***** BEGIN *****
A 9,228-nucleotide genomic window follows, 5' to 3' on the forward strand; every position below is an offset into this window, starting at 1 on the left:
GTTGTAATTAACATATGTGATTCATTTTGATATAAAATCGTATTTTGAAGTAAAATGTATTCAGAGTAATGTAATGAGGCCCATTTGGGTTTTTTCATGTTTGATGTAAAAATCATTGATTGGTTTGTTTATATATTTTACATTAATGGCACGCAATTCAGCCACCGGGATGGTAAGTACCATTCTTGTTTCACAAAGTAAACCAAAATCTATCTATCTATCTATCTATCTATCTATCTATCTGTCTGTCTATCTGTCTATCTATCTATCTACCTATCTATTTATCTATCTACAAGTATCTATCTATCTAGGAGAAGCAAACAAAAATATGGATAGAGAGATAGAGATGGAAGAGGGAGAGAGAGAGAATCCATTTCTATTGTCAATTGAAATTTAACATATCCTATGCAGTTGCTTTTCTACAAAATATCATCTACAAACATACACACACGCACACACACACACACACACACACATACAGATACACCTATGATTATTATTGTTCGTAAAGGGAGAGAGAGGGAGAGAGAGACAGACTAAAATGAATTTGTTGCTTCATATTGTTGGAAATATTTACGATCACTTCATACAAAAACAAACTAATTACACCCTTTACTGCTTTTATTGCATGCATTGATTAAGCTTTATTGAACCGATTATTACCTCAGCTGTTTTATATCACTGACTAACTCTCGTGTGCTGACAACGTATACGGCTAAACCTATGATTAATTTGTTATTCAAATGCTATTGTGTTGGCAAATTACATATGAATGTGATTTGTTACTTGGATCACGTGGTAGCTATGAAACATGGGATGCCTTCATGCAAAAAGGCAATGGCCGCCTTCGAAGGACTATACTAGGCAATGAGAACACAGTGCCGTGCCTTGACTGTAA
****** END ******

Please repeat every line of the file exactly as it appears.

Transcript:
A 9,228-nucleotide genomic window follows, 5' to 3' on the forward strand; every position below is an offset into this window, starting at 1 on the left:
GTTGTAATTAACATATGTGATTCATTTTGATATAAAATCGTATTTTGAAGTAAAATGTATTCAGAGTAATGTAATGAGGCCCATTTGGGTTTTTTCATGTTTGATGTAAAAATCATTGATTGGTTTGTTTATATATTTTACATTAATGGCACGCAATTCAGCCACCGGGATGGTAAGTACCATTCTTGTTTCACAAAGTAAACCAAAATCTATCTATCTATCTATCTATCTATCTATCTATCTGTCTGTCTATCTGTCTATCTATCTATCTACCTATCTATTTATCTATCTACAAGTATCTATCTATCTAGGAGAAGCAAACAAAAATATGGATAGAGAGATAGAGATGGAAGAGGGAGAGAGAGAGAATCCATTTCTATTGTCAATTGAAATTTAACATATCCTATGCAGTTGCTTTTCTACAAAATATCATCTACAAACATACACACACGCACACACACACACACACACACACATACAGATACACCTATGATTATTATTGTTCGTAAAGGGAGAGAGAGGGAGAGAGAGACAGACTAAAATGAATTTGTTGCTTCATATTGTTGGAAATATTTACGATCACTTCATACAAAAACAAACTAATTACACCCTTTACTGCTTTTATTGCATGCATTGATTAAGCTTTATTGAACCGATTATTACCTCAGCTGTTTTATATCACTGACTAACTCTCGTGTGCTGACAACGTATACGGCTAAACCTATGATTAATTTGTTATTCAAATGCTATTGTGTTGGCAAATTACATATGAATGTGATTTGTTACTTGGATCACGTGGTAGCTATGAAACATGGGATGCCTTCATGCAAAAAGGCAATGGCCGCCTTCGAAGGACTATACTAGGCAATGAGAACACAGTGCCGTGCCTTGACTGTAA